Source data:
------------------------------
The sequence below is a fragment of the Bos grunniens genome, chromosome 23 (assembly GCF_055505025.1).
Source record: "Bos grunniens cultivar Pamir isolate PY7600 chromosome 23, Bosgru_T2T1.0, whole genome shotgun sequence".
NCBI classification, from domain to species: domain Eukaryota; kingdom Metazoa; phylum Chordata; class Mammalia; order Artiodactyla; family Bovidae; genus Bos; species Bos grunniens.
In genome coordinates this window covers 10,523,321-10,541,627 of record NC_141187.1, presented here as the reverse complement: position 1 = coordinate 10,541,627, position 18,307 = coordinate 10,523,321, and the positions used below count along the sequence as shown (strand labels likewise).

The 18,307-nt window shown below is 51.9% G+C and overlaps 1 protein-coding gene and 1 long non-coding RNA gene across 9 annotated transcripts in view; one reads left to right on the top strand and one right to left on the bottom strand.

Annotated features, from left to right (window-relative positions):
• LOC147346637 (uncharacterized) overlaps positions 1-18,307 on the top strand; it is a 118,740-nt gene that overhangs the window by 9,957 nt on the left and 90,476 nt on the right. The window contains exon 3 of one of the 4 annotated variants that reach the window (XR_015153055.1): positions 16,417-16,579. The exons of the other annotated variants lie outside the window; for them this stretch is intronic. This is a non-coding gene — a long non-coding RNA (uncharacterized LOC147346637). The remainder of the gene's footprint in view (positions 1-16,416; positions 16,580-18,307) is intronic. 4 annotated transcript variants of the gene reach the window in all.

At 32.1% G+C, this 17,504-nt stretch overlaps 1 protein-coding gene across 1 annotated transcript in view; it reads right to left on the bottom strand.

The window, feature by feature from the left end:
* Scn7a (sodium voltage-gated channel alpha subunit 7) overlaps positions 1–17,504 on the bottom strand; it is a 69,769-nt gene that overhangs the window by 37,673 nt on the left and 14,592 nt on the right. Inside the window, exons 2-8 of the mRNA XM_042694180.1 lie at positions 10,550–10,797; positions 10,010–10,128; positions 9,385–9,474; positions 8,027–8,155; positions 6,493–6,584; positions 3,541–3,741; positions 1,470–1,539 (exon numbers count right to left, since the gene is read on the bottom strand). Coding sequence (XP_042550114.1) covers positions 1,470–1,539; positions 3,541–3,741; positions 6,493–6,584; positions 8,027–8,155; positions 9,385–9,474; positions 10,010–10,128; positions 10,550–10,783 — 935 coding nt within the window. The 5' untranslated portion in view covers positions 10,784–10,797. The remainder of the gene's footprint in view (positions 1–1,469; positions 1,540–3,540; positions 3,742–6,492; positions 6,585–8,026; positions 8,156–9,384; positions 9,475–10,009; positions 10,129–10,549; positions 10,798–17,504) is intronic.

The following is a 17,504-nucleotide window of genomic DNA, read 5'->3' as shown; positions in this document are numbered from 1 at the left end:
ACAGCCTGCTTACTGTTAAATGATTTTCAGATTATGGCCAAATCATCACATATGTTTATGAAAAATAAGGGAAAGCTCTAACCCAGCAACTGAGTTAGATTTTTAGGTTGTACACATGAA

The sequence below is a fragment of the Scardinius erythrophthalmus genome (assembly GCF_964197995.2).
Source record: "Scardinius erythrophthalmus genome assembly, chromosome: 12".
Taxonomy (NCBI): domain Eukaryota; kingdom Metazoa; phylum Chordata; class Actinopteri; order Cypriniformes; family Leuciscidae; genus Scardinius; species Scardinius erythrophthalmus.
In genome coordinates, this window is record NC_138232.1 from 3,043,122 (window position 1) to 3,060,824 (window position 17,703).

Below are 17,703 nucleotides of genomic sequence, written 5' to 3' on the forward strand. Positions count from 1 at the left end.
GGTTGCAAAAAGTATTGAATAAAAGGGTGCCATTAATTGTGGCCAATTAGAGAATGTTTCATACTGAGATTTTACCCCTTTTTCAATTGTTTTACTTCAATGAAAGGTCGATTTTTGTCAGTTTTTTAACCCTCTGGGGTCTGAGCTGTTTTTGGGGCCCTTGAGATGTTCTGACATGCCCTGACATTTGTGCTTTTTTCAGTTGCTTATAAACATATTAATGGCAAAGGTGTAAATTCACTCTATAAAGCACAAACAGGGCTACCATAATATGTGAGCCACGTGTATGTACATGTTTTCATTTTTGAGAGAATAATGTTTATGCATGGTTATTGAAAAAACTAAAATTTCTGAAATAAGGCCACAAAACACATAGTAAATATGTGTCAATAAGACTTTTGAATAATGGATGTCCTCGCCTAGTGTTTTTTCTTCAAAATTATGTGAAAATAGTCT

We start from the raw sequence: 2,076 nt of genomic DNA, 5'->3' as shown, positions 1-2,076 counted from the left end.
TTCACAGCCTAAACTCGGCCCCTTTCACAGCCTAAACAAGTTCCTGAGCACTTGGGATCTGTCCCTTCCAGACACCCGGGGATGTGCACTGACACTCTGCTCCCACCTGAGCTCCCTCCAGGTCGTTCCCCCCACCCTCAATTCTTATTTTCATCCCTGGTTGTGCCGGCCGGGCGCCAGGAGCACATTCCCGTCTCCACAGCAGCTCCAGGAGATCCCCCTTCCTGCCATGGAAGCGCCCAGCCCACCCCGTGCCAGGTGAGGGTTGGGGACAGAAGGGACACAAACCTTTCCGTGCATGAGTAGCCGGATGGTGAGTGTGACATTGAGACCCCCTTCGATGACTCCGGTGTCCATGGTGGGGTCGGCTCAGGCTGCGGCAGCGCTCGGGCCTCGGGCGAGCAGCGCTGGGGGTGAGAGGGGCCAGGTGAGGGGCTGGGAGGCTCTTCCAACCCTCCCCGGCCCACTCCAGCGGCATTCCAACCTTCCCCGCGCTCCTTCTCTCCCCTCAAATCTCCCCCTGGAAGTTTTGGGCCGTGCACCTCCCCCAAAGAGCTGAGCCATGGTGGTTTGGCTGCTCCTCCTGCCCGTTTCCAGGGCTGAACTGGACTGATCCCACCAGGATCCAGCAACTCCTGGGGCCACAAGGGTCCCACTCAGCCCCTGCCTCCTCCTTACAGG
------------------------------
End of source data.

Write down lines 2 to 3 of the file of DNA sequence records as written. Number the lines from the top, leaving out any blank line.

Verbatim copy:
Source record: "Bos grunniens cultivar Pamir isolate PY7600 chromosome 23, Bosgru_T2T1.0, whole genome shotgun sequence".
NCBI classification, from domain to species: domain Eukaryota; kingdom Metazoa; phylum Chordata; class Mammalia; order Artiodactyla; family Bovidae; genus Bos; species Bos grunniens.